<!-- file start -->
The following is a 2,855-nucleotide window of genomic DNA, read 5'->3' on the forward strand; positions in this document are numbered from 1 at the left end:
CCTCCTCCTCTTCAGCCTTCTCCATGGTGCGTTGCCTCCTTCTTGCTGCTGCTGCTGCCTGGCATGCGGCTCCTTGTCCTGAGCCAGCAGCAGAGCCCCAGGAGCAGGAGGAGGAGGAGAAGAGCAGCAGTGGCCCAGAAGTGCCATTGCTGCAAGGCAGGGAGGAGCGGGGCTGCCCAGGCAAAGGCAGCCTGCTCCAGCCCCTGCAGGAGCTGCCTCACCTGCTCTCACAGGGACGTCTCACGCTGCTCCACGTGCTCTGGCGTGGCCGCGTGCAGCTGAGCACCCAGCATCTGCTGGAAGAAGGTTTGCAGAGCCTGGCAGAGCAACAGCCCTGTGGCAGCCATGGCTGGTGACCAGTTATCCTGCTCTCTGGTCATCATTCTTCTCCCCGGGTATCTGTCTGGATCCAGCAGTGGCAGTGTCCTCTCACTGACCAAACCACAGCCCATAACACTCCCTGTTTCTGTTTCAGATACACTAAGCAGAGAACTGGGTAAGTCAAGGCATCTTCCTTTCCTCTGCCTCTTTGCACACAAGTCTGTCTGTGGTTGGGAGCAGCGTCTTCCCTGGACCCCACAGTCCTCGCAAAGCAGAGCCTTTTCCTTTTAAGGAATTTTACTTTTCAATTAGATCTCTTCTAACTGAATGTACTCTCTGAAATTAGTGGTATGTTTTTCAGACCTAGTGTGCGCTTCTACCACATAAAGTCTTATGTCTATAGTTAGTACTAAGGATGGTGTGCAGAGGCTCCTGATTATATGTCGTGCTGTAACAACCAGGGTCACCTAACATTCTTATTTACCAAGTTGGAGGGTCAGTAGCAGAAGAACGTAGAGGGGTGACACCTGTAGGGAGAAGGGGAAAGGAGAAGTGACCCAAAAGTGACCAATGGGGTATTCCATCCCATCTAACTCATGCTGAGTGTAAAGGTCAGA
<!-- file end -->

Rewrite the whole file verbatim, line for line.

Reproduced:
The following is a 2,855-nucleotide window of genomic DNA, read 5'->3' on the forward strand; positions in this document are numbered from 1 at the left end:
CCTCCTCCTCTTCAGCCTTCTCCATGGTGCGTTGCCTCCTTCTTGCTGCTGCTGCTGCCTGGCATGCGGCTCCTTGTCCTGAGCCAGCAGCAGAGCCCCAGGAGCAGGAGGAGGAGGAGAAGAGCAGCAGTGGCCCAGAAGTGCCATTGCTGCAAGGCAGGGAGGAGCGGGGCTGCCCAGGCAAAGGCAGCCTGCTCCAGCCCCTGCAGGAGCTGCCTCACCTGCTCTCACAGGGACGTCTCACGCTGCTCCACGTGCTCTGGCGTGGCCGCGTGCAGCTGAGCACCCAGCATCTGCTGGAAGAAGGTTTGCAGAGCCTGGCAGAGCAACAGCCCTGTGGCAGCCATGGCTGGTGACCAGTTATCCTGCTCTCTGGTCATCATTCTTCTCCCCGGGTATCTGTCTGGATCCAGCAGTGGCAGTGTCCTCTCACTGACCAAACCACAGCCCATAACACTCCCTGTTTCTGTTTCAGATACACTAAGCAGAGAACTGGGTAAGTCAAGGCATCTTCCTTTCCTCTGCCTCTTTGCACACAAGTCTGTCTGTGGTTGGGAGCAGCGTCTTCCCTGGACCCCACAGTCCTCGCAAAGCAGAGCCTTTTCCTTTTAAGGAATTTTACTTTTCAATTAGATCTCTTCTAACTGAATGTACTCTCTGAAATTAGTGGTATGTTTTTCAGACCTAGTGTGCGCTTCTACCACATAAAGTCTTATGTCTATAGTTAGTACTAAGGATGGTGTGCAGAGGCTCCTGATTATATGTCGTGCTGTAACAACCAGGGTCACCTAACATTCTTATTTACCAAGTTGGAGGGTCAGTAGCAGAAGAACGTAGAGGGGTGACACCTGTAGGGAGAAGGGGAAAGGAGAAGTGACCCAAAAGTGACCAATGGGGTATTCCATCCCATCTAACTCATGCTGAGTGTAAAGGTCAGA